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BIOFILTRATION FOR ODOR CONTROL FROM WASTEWATER AND BIOSOLIDS PROCESSING FACILITIES

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Biofiltration is an air pollution control technology that uses microorganisms to biologically degrade odorous compounds and air pollutants. Biofiltration has been utilized to treat highly odorous airstreams and air pollutants (such as volatile organic compounds) from facilities for over 30 years.

As a result of the increasing encroachment of neighbors on a large number of wastewater and biosolids facilities, more cost effective odor control alternatives have been developed. Recently, design improvements and successful operating experiences have made biofiltration the odor control technology of choice at wastewater facilities.

This paper will present information on five biofilter case studies. The five facilities are: Rivanna Water and Sewer Authority (Charlottesville, Virginia); Roseville, California; Western Lake Superior Sanitary District (Duluth, Minnesota); Hoosac Water Quality District (Williamstown, Massachusetts); and Davenport, Iowa;. These case studies include biofilters for odor control at all areas of the wastewater treatment process.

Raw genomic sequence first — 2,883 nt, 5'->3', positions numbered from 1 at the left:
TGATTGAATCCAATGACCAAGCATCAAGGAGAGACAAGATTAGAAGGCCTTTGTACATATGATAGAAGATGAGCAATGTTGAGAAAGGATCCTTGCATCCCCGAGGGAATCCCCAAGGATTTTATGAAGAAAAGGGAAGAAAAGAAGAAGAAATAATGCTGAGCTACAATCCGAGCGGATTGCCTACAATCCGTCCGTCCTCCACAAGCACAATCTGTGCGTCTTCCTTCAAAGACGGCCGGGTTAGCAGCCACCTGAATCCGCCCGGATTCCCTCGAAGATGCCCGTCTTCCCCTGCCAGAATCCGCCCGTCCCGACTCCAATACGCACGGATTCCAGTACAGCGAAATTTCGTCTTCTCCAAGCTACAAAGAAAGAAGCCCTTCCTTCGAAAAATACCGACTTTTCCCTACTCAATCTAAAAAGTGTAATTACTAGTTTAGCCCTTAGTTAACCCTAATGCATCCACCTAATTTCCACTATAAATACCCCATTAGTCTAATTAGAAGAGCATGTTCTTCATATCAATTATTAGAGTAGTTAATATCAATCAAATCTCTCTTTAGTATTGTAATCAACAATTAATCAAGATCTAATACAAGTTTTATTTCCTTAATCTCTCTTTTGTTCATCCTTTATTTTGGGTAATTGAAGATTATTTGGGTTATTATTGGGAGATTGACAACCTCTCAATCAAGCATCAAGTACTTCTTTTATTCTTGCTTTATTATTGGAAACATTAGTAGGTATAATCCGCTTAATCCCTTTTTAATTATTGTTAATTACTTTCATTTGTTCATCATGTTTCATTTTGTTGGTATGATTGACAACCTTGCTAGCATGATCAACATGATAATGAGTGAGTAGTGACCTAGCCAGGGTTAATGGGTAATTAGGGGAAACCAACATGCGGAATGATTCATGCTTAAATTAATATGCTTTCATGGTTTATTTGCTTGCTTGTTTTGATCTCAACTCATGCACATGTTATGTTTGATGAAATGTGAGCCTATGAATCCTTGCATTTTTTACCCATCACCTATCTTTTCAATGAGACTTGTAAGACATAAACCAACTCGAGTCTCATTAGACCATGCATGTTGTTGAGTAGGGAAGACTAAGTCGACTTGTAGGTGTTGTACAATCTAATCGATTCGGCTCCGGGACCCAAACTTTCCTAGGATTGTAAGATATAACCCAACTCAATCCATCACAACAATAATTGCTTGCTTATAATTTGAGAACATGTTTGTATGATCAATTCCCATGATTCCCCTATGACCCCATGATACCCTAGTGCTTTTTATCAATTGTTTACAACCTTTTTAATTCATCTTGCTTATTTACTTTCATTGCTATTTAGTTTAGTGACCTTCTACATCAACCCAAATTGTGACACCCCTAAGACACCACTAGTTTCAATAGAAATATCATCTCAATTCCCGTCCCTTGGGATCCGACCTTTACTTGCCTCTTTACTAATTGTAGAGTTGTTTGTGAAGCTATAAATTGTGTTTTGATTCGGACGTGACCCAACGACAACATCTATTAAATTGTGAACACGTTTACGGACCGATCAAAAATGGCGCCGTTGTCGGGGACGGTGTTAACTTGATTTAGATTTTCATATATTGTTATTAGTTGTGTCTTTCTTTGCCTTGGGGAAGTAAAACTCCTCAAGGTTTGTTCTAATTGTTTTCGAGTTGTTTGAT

Rivanna Water and Sewer Authority: 2,825 cubic feet per minute (CFM) from 6 million gallons per day (MGD) pump station. Constructed in 1995.

Roseville, California: 20,000 CFM of odorous air from headworks. Constructed in 1998.

Western Lake Superior Sanitary District: 50,000 CFM from headworks, grit removal, and sludge thickening. Constructed in 1996.

Hoosac Water Quality District: 21,000 CFM from 10 dry tons per day (DTPD) modified aerated static pile biosolids composting facility. Constructed in 1992 and expanded in 1997.

Davenport, Iowa: 210,000 CFM from a 28 DTPD aerated static pile biosolids composting facility. Constructed in 1995.

Design parameters, design improvements, airstream characteristics, economics, operating experiences, and odor removal performance will be presented for each of these case studies.
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Document Type: Research Article

Publication date: 2000-01-01

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